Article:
Galleri Brandstrup proudly presents our first exhibition with Joseph Kosuth (1945) titled “A Zoology of Thinking”. Over nearly four decades, Kosuth has explored the relationship of art, language, and philosophy, using a wide range of media. The exhibition consist of neon works, installations and photographs, comprised of 47 works from 12 different series, produced between 1965 and 2015.
Kosuth is a pioneer of conceptual art and was in 1968 named successor by his predecessor Marcel Duchamp. "A Zoology of Thinking" includes the iconic piece "One and Three Rulers" (1965) from the series "Art as Idea as Idea" which is regarded as a manifesto of conceptual art, and the starting point for Kosuth's artistic production and linguistic research. Through the exhibition, Kosuth analyzes meaning and experiments of thought and words discretionary nature, presented trough older and newer works.
Kosuth's oeuvre is based on the visualization of the word, and he is known for his use of neon. His texts are presented in different ways in his individual works and explores the relationship between language and meaning as mutable and movable in different contexts. Kosuth has worked with tautological neon works such as “Nineteen Locations of Meaning” (2015) and “Self Defined Subject” (1966) utilizing an existing form of public writing, neon signage from the street. Kosuths use of neon is used to construct a work which avoided a priori being art because of its medium, yet was familiar and linked to popular culture even while its mission was something else.
“Nineteen Locations of Meaning” (2015) is a processual work made up of nineteen neon elements which writes the word “meaning” in nineteen different languages. The work develops and expands each time it is shown as it develops and incorporates a new word for ‘meaning’ from its new cultural-linguistic context. Early on, Kosuth aimed to free art from the limits of how it was made to focus it on ideas, concepts, on the why behind the work. The arbitrary practice is necessary for the kinds of questions that his works addresses, and is available to each viewer as part of their experience of it.
For Kosuth, the new thoughts shaping conceptualism in the 1960’s was based on an idea of modern art being concerned with the limits of different artistic media such as painting, sculpture and lithography. This focus on artistic media has created an acceptance of that the nature of art and its history was a result of formal developments. In “A Zoology of Thinking” Kosuth presents a revalidation of the modern artist Piet Mondrian’s iconic paintings, pointing out how the limitations of painting has been exceeded through history, creating a relationship between Mondrian’s own theoretical textural language and the representation of his canvases. This series focuses on Kosuth’s intentions to make work that emphasized ideas, rather than the traditional focus on forms, colors and materials.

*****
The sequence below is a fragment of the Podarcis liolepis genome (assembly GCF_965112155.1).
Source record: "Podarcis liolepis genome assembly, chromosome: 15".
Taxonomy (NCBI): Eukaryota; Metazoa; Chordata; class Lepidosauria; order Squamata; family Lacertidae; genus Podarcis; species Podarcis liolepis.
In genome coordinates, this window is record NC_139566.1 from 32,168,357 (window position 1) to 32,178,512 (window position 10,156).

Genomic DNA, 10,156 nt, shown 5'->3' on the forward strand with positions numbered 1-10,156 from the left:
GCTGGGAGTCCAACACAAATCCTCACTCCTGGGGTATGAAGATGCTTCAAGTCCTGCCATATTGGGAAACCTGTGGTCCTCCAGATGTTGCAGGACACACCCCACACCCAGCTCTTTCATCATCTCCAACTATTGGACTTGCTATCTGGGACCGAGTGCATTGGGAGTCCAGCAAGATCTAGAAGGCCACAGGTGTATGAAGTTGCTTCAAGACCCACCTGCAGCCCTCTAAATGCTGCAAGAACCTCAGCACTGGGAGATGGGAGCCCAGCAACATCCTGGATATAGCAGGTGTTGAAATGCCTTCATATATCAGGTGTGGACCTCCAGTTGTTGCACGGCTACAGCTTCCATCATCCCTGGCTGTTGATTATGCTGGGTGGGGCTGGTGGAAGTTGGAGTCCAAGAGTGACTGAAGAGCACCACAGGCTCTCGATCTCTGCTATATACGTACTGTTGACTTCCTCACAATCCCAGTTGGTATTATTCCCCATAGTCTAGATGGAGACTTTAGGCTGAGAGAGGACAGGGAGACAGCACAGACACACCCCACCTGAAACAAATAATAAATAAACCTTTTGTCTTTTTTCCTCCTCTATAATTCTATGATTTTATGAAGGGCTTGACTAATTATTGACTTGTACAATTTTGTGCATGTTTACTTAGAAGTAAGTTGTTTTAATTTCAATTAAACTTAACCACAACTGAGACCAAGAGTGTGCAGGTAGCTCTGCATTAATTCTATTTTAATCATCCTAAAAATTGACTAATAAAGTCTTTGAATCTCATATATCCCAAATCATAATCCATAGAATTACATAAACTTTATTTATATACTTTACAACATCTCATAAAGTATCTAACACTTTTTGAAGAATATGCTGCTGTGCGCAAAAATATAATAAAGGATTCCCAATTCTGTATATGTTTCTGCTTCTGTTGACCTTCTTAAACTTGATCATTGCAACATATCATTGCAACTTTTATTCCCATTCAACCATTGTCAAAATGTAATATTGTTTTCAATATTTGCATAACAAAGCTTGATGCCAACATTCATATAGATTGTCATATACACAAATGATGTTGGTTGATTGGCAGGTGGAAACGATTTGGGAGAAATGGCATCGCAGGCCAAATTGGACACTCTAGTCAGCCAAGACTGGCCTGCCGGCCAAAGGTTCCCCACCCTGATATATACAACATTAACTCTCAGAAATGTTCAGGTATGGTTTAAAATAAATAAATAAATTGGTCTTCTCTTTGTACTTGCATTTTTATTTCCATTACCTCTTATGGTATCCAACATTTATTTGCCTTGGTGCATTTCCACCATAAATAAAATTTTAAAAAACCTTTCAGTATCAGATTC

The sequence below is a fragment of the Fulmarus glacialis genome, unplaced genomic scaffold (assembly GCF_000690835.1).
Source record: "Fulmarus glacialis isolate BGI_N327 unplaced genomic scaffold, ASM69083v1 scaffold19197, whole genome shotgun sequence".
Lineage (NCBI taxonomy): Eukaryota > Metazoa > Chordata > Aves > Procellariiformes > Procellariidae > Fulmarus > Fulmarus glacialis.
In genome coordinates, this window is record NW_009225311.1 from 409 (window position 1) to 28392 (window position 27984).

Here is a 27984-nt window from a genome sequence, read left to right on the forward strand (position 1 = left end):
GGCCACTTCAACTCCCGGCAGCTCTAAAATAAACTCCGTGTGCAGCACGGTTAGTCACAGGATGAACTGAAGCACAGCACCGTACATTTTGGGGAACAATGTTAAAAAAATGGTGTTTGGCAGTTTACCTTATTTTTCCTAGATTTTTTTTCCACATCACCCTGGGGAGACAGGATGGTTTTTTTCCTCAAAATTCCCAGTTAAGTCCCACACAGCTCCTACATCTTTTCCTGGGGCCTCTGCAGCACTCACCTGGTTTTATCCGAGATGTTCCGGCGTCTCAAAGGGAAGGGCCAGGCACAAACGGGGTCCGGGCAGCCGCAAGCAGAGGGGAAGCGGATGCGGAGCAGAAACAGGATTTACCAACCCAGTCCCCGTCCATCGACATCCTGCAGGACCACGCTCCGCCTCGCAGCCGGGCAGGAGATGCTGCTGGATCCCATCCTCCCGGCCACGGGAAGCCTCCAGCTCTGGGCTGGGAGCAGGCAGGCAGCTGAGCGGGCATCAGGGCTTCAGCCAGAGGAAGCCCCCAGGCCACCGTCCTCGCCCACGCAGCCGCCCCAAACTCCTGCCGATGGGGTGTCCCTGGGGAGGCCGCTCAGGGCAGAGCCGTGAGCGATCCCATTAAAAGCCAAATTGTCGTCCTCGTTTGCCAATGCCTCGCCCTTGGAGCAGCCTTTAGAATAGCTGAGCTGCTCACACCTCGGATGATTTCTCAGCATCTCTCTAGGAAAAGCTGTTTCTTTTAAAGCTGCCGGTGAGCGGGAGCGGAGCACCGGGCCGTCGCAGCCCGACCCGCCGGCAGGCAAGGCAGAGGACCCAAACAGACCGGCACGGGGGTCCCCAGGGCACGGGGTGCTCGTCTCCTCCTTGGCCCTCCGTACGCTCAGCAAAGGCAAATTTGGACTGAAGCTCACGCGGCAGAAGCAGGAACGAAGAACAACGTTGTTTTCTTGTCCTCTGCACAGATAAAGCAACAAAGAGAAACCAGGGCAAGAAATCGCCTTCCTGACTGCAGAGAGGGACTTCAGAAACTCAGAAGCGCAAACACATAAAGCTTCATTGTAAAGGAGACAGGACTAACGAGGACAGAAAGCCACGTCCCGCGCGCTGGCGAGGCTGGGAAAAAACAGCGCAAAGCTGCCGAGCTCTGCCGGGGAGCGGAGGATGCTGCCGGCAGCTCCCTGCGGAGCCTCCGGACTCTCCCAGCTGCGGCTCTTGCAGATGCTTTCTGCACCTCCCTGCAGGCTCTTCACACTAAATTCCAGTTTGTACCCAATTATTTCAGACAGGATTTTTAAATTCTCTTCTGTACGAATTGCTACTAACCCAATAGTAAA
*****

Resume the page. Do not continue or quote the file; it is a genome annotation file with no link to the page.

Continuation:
Kosuth’s later works move away from working with ideas of art and language, to approach the fields of art, science, literature and philosophy through the established works of famous philosophies that were occupied by language and speech. The two works “L.W.'s Last Word” (1991) and “Legitimation #4” (1987) illustrates how Kosuth was deeply influenced by the philosopher Ludwig Wittgenstein’s thoughts and it has remained as a foundation of his thinking. The series “À Propos (Réflecteur de Réflecteur)” (2014) is a monumental, illuminated labyrinthine installation consisting of eighty-six quotations from dozens of historical as well as contemporary philosophers and intellectuals, inscribed with vinyl lettering on glass, backlit in neon.
Through “A Zoology of Thinking”, Kosuth takes us on a constant exploration of meaning and word discretionary nature. Throughout the exhibition, we are presented to an extraordinary artistry of one of the greatest artists of our time, from Kosuths earliest linguistic research to his later explorations of philosophy.